In the midst of Covid-19, Tibetans will vote for their president on January 2021. There are eight candidates. In the 2016 contest between Sangay and Penpa Tsering, Sangay won 10,000 more votes than his rival, scooping up nearly 34,000 votes against 24,000. Penpa Tsering is running again, and he has a base of 24,000 loyalists. One would have thought Penpa Tsering is the most promising candidate since Sangay can’t run any more.
But all is not well for Penpa Tsering. Now there is a new boy in town, and his name is Dongchung Ngodup, a veteran bureaucrat and a trusted conservative politician popular with Samdhong Rinpoche and Dharamsala old guards. These are the same group of people who would have voted for Penpa Tsering if Dongchung Ngodup wasn’t running. If split in half, each candidate can bank on at least 12,000 votes each.
On the other hand, in the camp of Lobsang Sangay loyalists, his 34 K isn’t going to be solidly inherited by one individual, but will also have to be divided. Gyari Dolma and Kaydor Aukatsang have to divide the pie between them, where an exact half would amount to 17,000 votes each.
But of course, deductions have to made for other candidates, but this isn’t likely to change the outcome to any significant extent. After the ballots on 23 January, only two candidates will be allowed to compete in the final contest, as per an announcement by the Election Commission. This decision was received by the public in a low-key manner, but the question of who will win the presidency depends a lot on whether two or three candidates are allowed.
Population-dense constituencies with the most fish to catch are Bylakupee (4,000 votes), Dhasa (4,000 votes) and Mundgod (3,500 votes).
According to speculations, Penpa Tsering and Dongchung Ngodup will each pick the other for a minister role if one wins. Ditto for Gyari Dolma and Kaydor Aukatsang. Other candidates are not taken seriously by the public. Tashi Topgyal from Shillong was discounted as a buffoon. Tashi Wangdue as a mama’s boy, and Lobsang Nyendak as low-energy and lackluster. And Acharya Yeshi Phuntsok as a plant by wily Gyari Dolma to divide Penpa Tshering’s U-Tsang votes, who is promised a house in return.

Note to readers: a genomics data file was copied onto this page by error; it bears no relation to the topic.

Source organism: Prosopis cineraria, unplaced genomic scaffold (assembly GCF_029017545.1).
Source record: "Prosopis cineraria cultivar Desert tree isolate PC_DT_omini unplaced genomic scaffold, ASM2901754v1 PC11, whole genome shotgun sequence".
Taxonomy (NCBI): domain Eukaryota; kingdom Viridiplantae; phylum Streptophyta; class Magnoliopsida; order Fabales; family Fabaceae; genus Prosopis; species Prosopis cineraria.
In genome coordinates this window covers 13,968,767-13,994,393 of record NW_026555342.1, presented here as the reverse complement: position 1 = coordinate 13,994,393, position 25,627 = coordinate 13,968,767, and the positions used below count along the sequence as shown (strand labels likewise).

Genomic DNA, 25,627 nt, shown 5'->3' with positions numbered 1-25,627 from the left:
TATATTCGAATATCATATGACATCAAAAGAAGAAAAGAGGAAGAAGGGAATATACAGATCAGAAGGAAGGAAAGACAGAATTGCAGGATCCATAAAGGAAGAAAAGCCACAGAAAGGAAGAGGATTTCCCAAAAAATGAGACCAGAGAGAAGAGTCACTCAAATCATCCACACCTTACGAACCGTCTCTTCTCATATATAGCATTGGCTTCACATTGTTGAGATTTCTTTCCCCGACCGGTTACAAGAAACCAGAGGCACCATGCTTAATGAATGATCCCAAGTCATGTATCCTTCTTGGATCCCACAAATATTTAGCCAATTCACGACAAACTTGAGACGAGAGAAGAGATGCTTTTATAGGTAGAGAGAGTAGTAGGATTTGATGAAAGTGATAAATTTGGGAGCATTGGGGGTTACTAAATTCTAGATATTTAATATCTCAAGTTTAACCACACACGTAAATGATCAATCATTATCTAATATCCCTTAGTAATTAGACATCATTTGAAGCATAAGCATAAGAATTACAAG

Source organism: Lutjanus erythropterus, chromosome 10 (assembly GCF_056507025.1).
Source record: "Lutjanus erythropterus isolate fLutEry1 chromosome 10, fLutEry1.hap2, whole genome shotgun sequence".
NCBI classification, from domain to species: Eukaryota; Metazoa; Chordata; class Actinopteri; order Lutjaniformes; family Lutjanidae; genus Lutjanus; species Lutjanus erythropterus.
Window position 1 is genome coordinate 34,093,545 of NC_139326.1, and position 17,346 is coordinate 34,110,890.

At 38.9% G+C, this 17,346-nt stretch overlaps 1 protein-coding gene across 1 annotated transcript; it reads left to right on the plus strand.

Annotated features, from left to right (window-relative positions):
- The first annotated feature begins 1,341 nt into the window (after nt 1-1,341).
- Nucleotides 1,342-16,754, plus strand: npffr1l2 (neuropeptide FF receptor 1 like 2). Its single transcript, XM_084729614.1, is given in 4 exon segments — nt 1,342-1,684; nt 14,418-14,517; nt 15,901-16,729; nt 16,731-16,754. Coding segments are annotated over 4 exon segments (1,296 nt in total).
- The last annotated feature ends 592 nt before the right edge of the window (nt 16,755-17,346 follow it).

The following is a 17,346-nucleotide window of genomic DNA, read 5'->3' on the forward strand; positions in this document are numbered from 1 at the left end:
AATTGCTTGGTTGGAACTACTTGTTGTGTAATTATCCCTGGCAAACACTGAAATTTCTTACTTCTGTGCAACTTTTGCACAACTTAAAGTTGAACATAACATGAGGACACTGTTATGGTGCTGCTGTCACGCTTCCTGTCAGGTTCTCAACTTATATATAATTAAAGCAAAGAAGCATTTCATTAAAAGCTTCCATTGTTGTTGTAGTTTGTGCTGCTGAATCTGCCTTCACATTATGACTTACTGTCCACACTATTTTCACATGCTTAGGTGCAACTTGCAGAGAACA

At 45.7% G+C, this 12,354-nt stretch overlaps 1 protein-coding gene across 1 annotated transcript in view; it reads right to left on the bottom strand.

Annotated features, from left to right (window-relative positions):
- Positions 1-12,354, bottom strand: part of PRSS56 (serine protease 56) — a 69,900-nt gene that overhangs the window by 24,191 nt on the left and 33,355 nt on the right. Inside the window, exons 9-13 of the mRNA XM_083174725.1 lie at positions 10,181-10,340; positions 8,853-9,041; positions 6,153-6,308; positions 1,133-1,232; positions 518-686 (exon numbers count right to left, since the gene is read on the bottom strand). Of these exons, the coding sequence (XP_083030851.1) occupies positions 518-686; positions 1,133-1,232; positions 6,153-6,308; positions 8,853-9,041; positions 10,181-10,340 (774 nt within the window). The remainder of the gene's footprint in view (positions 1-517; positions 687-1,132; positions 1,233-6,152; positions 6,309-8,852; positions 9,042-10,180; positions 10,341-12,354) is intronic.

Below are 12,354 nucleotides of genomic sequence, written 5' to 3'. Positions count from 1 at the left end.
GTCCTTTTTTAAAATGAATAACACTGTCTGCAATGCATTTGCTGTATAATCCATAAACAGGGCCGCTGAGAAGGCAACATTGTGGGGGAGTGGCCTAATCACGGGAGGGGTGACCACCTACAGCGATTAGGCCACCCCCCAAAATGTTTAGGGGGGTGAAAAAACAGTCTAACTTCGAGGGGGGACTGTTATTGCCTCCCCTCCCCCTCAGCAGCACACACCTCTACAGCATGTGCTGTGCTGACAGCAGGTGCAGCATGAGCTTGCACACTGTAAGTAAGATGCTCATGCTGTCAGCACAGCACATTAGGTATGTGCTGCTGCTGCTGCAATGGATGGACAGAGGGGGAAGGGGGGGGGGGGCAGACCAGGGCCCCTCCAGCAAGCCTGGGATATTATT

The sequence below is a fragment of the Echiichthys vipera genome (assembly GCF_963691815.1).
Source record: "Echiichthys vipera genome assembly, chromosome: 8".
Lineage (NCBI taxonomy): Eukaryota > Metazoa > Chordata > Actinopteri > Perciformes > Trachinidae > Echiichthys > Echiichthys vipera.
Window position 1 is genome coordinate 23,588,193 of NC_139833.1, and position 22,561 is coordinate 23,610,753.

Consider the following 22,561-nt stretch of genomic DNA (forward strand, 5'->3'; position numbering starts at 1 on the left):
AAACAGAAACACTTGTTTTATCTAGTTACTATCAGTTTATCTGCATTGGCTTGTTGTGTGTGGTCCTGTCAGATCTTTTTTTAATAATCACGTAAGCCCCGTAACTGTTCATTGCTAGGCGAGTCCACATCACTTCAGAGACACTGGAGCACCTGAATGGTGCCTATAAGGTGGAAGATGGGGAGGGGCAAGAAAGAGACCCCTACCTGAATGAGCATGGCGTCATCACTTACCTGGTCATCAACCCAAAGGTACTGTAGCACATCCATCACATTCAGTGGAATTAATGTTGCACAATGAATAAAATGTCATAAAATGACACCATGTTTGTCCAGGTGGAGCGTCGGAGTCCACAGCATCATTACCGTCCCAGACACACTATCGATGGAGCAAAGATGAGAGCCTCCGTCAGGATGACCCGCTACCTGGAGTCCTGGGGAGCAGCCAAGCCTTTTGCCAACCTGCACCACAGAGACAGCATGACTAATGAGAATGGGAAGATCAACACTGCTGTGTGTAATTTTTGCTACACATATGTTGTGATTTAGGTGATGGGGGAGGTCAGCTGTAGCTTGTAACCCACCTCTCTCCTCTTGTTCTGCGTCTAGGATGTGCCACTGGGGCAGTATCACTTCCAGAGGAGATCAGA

Kaydor Aukatsang is hopping continents and countries talking about his manifestoes, with mask on and social distance. Kaydor doesn’t shy away from his intention to continue Lobsang Sangay’s legacy. This brave declaration will not win any votes from erstwhile Penpa Tsering voters, but can solidly bank on LS loyalists. Penpa Tsering thought such physical campaigns irresponsible, and chose to speak to voters online every Saturday. Gyari Dolma and Dongchung Ngodup seem to take neutral positions, in a strategy to antagonize as few voters as possible by neither distancing nor embracing Lobsang Sangay.
This is going to be the most tightly-fought election battle ever. No one can tell who can win. But all must fight their best.
16 November 2020
Disclaimer: The opinions expressed are those of the writer and not necessarily that of Tibet Sun